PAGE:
Social stigma plays a big part in policing and rules in police officers whose character is flawed. On the other hand, police officers of excellent character are not influenced by social stigma whether or not he or is supervised. Violators of the accepted norm are regarded as outsiders and are stigmatized. One good example is the New York Police department in 1993 that tolerated corruption, dishonesty, brutality, fraud and other misbehaviors of the Buddy Boys. Supporting wrongdoing by the police officers in a way of sustaining the “’code of silence’ to protect their own careers from discovery of corruption in their units and that a deep-rooted reluctance to uncover corruption is to be found in all ranks (Delatree, 2006, p.253). Reality is that police officers work in a criminal justice system that is flawed and they deal daily with the portion of the populace that are corrupt or criminals, and these are not excuses to validate police officers’ wrongdoing or participation in such. Law enforcement personnel must persist and persevere in the feat of their sworn duty. They must not allow themselves to be affected by the ethical tests and temptations in which they find themselves.

Are the ethical forces behind police corruption the same as those involved in police abuses of force?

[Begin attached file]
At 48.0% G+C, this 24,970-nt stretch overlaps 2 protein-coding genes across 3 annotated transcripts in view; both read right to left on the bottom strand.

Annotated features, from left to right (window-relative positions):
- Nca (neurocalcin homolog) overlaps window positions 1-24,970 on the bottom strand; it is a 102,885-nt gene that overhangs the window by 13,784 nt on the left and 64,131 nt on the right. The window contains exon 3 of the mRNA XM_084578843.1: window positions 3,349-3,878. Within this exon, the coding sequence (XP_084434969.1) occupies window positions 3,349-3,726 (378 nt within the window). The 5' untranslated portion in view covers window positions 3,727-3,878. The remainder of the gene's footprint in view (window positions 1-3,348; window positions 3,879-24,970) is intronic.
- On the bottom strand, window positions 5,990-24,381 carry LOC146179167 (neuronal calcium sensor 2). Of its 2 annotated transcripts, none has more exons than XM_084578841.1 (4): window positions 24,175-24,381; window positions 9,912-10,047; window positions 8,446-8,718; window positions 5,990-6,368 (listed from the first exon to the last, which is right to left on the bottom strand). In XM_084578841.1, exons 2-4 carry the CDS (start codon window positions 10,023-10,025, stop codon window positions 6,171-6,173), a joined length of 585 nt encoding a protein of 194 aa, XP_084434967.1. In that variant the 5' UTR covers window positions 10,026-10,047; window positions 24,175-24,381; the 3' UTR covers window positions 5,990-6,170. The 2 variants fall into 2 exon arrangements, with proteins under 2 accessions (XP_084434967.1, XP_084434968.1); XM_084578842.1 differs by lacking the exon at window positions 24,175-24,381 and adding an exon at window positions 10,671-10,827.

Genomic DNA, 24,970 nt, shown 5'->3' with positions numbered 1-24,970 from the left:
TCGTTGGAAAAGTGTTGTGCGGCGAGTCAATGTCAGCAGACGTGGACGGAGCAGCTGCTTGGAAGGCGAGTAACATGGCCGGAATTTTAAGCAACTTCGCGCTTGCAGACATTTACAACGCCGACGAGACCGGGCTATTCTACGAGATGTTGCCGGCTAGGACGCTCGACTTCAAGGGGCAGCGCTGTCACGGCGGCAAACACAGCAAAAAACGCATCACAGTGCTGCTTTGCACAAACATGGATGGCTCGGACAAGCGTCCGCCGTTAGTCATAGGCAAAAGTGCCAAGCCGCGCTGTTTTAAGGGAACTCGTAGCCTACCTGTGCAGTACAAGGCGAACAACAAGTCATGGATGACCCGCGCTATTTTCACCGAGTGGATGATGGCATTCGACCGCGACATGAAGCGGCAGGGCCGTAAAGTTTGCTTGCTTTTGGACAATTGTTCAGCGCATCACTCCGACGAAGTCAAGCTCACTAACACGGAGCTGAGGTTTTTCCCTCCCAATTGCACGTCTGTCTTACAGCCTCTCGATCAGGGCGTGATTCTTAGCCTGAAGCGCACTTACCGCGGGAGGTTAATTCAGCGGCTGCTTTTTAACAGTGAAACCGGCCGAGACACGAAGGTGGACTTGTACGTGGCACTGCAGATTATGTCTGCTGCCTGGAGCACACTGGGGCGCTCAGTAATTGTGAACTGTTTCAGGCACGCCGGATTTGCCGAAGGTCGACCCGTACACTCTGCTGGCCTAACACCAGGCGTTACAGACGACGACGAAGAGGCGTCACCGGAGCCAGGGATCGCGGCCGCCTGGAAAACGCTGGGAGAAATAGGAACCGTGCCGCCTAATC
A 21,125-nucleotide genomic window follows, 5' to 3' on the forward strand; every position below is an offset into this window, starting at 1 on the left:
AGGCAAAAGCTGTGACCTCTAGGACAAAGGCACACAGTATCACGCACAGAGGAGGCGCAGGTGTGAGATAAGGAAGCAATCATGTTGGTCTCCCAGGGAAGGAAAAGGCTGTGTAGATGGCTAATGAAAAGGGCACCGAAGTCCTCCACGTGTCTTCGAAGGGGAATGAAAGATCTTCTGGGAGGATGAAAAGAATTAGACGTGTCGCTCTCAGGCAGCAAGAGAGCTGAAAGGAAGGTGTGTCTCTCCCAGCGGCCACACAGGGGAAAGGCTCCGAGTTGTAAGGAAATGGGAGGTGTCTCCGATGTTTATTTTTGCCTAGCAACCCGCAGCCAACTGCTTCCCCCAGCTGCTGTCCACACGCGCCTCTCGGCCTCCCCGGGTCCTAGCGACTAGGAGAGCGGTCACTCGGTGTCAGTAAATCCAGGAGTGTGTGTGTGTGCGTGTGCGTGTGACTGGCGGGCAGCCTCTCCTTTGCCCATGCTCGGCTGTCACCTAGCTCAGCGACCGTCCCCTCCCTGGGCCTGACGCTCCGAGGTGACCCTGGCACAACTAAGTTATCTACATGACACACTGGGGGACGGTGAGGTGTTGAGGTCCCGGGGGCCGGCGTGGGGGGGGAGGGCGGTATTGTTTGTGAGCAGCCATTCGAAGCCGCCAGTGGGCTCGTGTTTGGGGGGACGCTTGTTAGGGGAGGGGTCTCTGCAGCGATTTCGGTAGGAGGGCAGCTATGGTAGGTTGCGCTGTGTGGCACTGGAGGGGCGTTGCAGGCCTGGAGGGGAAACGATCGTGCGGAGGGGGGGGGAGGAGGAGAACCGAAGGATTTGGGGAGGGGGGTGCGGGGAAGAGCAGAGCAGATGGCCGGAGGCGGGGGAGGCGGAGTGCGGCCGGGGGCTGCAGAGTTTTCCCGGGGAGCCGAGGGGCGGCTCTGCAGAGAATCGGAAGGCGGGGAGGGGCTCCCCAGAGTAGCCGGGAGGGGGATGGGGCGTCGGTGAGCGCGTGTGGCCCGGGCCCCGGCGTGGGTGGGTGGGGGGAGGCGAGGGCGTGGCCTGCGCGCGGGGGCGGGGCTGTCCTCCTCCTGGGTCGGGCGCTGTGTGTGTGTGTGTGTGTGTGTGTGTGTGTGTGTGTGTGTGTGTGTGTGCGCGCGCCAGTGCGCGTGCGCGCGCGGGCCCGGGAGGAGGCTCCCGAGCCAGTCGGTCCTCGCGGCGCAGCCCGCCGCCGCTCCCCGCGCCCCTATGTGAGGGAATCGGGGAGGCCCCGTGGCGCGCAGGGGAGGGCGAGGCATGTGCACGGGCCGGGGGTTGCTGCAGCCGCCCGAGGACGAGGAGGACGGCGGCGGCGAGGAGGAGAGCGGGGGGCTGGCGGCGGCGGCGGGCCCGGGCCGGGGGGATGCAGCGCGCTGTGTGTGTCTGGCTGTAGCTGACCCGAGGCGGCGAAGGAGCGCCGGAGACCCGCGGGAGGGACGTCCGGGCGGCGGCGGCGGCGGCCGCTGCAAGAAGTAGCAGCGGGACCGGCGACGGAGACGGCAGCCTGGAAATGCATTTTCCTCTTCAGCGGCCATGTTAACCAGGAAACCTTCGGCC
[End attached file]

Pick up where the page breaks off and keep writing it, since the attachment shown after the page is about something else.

The ethical forces behind police corruption are the same as police abuse of force. When police officers are sworn in, they avow to The Law Enforcement Code of Ethics. Corruption and police abuse are proscribed within the boundaries of The Law Enforcement Code of Ethics. Excerpts from The Law Enforcement Code of Ethics provided by the International Association of Chiefs of Police (2008) reads:

As a Law Enforcement Officer, my fundamental duty is to serve mankind; to safeguard lives and property; to protect the innocent against deception, the weak against oppression or intimidation, and the peaceful against violence or disorder; and to respect the Constitutional rights of all men to liberty, equality, and justice… and … be constantly mindful of the